British Columbia

'It's a big no-no': Floating lanterns released during Vancouver Island drought

In a move that has left local firefighters scratching their heads, floating lanterns were released last week on Vancouver Island, where conditions are hot and dry and wildfires continue to burn.

Fire department turns to social media to remind the public not to play with flames during wildfire season

At least three Chinese lanterns were released on Vancouver Island last week during wildfire season. (Qualicum Beach Fire Department)

Firefighters on drought-stricken Vancouver Island are still scratching their heads over some fire-powered lanterns that were released last week.

One of the floating lanterns — paper balloons with an open flame on the inside that lifts them into the sky — landed in a tree of a resident's backyard. Luckily, nothing caught fire.

"Obviously, it's a no-no," Qualicum Beach Fire Department Chief Daryll Kohse said to On The Island guest host Khalil Akhtar.

"It wasn't the smartest thing to do, and I think these people who probably did it realized what might've seemed like a good idea at the time really wasn't."

Floating lanterns like these are powered by a flame placed inside. Firefighters say they are a hazard in drought-stricken areas like Vancouver Island. (Bullit Marquez/Associated Press)

The team at the fire department invoked the power of social media to remind residents to skip lighting floating lanterns this summer.

Their Facebook post reached 40,000 people and received hundred of reactions.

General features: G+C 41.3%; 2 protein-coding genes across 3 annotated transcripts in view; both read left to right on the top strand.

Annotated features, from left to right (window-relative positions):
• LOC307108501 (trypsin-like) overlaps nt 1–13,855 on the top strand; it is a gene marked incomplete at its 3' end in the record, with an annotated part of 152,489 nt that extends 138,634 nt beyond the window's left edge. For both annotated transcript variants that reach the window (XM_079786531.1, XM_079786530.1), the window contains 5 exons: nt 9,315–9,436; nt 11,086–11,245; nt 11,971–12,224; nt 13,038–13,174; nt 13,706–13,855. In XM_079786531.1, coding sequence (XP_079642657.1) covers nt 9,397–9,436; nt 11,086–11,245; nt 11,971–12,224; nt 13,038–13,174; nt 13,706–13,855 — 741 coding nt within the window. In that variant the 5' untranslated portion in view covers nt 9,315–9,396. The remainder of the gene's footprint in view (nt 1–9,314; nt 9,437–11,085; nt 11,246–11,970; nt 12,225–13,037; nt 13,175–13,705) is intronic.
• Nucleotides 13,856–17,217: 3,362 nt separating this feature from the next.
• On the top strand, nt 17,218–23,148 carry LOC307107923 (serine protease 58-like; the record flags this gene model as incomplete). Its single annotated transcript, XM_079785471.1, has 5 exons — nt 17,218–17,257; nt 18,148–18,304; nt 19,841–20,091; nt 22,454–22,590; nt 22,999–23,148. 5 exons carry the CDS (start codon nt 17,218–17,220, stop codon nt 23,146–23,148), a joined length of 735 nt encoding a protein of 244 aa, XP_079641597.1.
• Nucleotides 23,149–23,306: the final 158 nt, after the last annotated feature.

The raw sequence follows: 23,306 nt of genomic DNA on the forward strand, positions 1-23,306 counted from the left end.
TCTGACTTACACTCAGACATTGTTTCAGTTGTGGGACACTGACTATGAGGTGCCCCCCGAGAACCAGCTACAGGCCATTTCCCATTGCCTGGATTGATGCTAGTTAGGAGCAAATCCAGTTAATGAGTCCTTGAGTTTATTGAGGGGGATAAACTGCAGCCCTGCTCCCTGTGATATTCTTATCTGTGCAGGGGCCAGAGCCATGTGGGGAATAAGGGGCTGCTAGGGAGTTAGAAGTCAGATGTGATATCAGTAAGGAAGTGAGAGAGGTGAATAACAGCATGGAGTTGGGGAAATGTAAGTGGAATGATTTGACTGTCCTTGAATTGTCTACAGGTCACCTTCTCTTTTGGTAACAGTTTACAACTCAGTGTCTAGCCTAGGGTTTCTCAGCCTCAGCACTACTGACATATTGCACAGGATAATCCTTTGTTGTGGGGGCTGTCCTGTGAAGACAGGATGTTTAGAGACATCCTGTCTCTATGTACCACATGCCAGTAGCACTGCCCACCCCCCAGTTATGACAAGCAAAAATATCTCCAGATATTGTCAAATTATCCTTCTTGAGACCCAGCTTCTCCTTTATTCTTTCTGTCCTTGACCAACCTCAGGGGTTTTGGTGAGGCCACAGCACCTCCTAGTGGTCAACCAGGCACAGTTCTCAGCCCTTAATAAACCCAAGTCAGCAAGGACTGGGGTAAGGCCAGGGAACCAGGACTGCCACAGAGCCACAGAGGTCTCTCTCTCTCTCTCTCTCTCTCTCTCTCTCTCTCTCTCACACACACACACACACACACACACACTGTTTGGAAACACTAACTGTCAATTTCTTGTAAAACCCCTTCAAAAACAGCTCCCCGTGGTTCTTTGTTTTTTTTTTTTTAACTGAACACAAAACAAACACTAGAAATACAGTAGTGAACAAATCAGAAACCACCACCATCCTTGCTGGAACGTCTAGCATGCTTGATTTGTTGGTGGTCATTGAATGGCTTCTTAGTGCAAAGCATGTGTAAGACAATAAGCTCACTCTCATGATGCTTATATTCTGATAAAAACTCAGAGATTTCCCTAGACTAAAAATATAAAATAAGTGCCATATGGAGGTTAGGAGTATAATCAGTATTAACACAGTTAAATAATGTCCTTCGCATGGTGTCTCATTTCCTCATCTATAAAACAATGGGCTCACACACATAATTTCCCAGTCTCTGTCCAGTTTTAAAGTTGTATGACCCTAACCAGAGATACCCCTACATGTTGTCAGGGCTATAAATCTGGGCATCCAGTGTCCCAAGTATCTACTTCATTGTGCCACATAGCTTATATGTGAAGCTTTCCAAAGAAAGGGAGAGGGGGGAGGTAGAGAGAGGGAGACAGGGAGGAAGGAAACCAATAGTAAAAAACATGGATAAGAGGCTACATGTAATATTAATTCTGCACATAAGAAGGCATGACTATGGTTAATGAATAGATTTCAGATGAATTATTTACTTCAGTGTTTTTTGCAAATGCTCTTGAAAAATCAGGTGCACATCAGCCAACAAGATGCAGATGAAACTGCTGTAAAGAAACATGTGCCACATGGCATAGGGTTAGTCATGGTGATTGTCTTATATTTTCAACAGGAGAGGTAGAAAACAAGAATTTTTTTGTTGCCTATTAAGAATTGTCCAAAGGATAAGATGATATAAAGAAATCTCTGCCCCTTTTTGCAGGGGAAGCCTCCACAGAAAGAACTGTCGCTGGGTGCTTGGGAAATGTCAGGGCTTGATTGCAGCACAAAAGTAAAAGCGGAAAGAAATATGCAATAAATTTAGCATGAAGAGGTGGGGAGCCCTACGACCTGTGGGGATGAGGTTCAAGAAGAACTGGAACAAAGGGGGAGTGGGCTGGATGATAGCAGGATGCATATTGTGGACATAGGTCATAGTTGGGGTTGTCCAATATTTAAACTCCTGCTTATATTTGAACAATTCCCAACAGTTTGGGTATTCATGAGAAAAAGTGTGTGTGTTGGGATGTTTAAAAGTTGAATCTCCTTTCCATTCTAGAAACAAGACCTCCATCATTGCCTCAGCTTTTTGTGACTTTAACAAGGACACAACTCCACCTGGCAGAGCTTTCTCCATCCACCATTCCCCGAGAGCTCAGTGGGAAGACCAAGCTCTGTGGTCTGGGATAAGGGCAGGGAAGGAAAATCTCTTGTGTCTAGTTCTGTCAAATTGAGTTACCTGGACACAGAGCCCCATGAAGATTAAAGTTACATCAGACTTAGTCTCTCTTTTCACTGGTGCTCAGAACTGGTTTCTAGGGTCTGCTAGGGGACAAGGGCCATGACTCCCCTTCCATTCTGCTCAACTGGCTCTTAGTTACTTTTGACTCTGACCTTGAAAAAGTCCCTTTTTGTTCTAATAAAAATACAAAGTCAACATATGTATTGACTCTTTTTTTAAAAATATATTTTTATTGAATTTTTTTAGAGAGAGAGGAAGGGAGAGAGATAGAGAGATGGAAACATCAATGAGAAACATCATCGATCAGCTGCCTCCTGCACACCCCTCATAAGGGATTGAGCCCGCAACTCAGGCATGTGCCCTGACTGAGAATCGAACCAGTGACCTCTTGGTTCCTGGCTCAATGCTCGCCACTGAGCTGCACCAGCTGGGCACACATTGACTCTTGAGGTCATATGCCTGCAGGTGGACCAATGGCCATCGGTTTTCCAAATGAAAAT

The province recently issued a drought warning for the entire B.C. coast after an extremely dry spring and little precipitation.

And firefighters on the island are currently tackling two wildfires: one on Beaufort Ridge near Port Alberni and another at Nanaimo Lakes that prompted the regional government to declare a local state of emergency and the evacuation of several homes Monday night.

At noon on Monday, the Nanaimo Lakes wildfire was estimated at 50 hectares in size, but it had more than doubled by evening, prompting a local state of emergency and an evacuation order. (B.C. Wildfire Service.)

Most fires human-caused

While they might be beautiful when released at an appropriate time, Kohse said the climate is currently too dry for floating lanterns on the island.

"With these extremely dry conditions, we're seeing a lot of fires locally on Vancouver Island," Kohse said. "Most of these fires are human-caused."

Listen to the full interview here:

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